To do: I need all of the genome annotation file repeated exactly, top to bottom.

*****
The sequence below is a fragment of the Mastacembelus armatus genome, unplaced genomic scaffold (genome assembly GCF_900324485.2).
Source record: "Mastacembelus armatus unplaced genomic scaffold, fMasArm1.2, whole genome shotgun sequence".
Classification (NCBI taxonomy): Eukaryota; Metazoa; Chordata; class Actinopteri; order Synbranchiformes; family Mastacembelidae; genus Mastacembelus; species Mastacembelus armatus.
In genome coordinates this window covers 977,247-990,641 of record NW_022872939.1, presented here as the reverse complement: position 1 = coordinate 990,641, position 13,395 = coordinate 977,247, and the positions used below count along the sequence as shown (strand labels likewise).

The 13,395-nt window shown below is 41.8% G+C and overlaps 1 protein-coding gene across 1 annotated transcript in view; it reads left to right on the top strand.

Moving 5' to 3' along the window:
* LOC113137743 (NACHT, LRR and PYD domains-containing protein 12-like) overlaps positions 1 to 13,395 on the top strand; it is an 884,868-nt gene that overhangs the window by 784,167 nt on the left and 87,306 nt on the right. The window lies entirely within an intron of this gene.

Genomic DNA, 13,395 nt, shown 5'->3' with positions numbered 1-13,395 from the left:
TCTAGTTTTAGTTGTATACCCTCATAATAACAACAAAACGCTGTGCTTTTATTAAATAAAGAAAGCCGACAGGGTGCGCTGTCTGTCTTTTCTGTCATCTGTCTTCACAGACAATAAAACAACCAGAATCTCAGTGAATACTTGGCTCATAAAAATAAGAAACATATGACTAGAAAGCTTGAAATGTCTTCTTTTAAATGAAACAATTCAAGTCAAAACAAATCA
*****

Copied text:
The sequence below is a fragment of the Mastacembelus armatus genome, unplaced genomic scaffold (genome assembly GCF_900324485.2).
Source record: "Mastacembelus armatus unplaced genomic scaffold, fMasArm1.2, whole genome shotgun sequence".
Classification (NCBI taxonomy): Eukaryota; Metazoa; Chordata; class Actinopteri; order Synbranchiformes; family Mastacembelidae; genus Mastacembelus; species Mastacembelus armatus.
In genome coordinates this window covers 977,247-990,641 of record NW_022872939.1, presented here as the reverse complement: position 1 = coordinate 990,641, position 13,395 = coordinate 977,247, and the positions used below count along the sequence as shown (strand labels likewise).

The 13,395-nt window shown below is 41.8% G+C and overlaps 1 protein-coding gene across 1 annotated transcript in view; it reads left to right on the top strand.

Moving 5' to 3' along the window:
* LOC113137743 (NACHT, LRR and PYD domains-containing protein 12-like) overlaps positions 1 to 13,395 on the top strand; it is an 884,868-nt gene that overhangs the window by 784,167 nt on the left and 87,306 nt on the right. The window lies entirely within an intron of this gene.

Genomic DNA, 13,395 nt, shown 5'->3' with positions numbered 1-13,395 from the left:
TCTAGTTTTAGTTGTATACCCTCATAATAACAACAAAACGCTGTGCTTTTATTAAATAAAGAAAGCCGACAGGGTGCGCTGTCTGTCTTTTCTGTCATCTGTCTTCACAGACAATAAAACAACCAGAATCTCAGTGAATACTTGGCTCATAAAAATAAGAAACATATGACTAGAAAGCTTGAAATGTCTTCTTTTAAATGAAACAATTCAAGTCAAAACAAATCA